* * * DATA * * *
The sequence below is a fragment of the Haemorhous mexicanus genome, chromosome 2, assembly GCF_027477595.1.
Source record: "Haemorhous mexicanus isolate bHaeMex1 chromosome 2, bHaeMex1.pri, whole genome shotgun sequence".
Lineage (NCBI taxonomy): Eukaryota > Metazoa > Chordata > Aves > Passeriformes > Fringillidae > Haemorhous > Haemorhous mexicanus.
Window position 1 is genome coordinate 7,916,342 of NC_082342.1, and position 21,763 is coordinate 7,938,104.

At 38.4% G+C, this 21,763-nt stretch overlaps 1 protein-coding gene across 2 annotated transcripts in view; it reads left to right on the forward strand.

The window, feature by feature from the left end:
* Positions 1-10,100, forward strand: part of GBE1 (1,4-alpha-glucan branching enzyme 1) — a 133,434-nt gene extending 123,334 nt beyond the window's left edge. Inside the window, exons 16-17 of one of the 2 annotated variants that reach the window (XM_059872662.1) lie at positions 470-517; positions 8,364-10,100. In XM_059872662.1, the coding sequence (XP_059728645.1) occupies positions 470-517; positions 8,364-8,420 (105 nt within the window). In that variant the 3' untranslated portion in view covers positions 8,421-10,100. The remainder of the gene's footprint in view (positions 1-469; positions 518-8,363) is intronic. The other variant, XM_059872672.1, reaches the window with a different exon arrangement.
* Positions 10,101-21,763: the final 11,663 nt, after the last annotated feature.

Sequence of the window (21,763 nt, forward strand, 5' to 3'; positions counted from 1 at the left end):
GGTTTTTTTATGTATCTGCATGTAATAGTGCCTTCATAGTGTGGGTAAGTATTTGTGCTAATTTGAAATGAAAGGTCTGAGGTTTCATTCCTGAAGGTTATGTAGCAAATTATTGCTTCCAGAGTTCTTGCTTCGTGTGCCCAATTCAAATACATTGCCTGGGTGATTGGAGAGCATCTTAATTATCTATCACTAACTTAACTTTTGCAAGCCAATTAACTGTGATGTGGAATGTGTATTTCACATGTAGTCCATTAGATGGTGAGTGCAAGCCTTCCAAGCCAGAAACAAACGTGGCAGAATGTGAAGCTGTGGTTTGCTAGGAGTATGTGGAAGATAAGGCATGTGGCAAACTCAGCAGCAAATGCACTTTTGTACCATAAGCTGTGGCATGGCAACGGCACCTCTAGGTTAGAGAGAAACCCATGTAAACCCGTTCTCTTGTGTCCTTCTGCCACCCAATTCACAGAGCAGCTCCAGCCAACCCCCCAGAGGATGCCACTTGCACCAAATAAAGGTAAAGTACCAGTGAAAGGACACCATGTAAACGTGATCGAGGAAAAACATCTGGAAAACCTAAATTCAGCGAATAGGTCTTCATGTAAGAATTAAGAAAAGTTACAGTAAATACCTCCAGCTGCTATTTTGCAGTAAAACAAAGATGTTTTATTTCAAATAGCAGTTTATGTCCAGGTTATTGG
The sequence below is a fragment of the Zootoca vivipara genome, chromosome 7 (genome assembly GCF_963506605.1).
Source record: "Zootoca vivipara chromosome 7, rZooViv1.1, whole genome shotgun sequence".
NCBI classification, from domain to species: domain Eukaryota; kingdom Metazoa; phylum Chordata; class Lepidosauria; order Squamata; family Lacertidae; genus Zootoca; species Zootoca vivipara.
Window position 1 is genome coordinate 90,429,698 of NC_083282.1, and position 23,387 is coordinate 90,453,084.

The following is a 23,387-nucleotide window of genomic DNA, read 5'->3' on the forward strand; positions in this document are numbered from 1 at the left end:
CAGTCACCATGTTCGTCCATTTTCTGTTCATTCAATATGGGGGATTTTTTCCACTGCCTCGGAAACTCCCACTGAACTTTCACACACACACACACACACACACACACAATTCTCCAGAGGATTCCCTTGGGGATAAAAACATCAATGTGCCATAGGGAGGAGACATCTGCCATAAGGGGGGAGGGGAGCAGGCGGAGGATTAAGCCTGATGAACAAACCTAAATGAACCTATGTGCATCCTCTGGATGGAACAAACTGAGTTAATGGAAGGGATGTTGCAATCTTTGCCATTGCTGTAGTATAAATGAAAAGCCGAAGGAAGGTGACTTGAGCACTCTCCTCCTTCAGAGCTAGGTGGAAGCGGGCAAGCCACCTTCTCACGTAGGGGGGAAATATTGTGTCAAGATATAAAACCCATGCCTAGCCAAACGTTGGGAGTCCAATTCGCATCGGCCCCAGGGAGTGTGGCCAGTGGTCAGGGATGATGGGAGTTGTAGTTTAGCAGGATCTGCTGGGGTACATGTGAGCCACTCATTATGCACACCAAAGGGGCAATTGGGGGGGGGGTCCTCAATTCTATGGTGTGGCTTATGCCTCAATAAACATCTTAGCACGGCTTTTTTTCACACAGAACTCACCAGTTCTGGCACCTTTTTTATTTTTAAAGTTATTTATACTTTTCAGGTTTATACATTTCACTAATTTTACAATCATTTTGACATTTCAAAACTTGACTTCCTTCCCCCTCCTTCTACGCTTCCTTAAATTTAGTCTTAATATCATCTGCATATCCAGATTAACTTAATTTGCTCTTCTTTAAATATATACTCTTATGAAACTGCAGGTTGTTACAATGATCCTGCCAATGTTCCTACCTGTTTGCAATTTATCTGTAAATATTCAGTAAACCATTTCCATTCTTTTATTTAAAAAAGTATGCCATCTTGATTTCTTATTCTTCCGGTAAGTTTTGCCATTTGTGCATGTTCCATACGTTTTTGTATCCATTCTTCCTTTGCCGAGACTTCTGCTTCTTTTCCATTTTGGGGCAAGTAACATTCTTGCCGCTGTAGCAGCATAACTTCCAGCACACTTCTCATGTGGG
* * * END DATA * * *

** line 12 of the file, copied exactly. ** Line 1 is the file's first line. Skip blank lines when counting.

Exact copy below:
Source record: "Zootoca vivipara chromosome 7, rZooViv1.1, whole genome shotgun sequence".